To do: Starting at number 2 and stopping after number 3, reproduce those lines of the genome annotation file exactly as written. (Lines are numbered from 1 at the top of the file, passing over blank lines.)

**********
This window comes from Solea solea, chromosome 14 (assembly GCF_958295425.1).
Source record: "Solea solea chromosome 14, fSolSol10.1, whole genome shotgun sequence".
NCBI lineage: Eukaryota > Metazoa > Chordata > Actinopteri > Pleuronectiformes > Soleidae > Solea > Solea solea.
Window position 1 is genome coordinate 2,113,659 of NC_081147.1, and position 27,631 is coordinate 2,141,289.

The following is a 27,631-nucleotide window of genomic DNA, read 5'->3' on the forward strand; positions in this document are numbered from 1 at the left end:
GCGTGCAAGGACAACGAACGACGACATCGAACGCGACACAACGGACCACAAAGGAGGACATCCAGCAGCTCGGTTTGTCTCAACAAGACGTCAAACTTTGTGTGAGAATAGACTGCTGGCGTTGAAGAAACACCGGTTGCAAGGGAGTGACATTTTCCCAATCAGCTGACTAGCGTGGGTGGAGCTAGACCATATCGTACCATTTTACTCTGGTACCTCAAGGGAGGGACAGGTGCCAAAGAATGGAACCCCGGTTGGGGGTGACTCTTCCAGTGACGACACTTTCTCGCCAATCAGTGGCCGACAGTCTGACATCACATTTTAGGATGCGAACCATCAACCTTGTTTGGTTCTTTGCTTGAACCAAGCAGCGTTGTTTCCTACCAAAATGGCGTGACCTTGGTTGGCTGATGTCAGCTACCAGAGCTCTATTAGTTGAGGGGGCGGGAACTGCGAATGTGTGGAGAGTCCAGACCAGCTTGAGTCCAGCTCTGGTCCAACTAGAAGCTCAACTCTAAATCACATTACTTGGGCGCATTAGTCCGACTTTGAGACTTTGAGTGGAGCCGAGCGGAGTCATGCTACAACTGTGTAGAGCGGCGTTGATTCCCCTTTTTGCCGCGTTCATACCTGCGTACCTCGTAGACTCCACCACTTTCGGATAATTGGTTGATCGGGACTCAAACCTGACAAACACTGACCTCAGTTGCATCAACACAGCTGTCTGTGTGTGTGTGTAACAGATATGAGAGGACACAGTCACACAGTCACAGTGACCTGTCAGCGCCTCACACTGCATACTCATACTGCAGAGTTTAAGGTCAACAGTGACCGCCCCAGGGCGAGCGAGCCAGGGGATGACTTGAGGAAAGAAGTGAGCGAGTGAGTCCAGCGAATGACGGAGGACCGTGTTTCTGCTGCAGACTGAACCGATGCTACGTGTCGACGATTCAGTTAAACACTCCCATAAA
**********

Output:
Source record: "Solea solea chromosome 14, fSolSol10.1, whole genome shotgun sequence".
NCBI lineage: Eukaryota > Metazoa > Chordata > Actinopteri > Pleuronectiformes > Soleidae > Solea > Solea solea.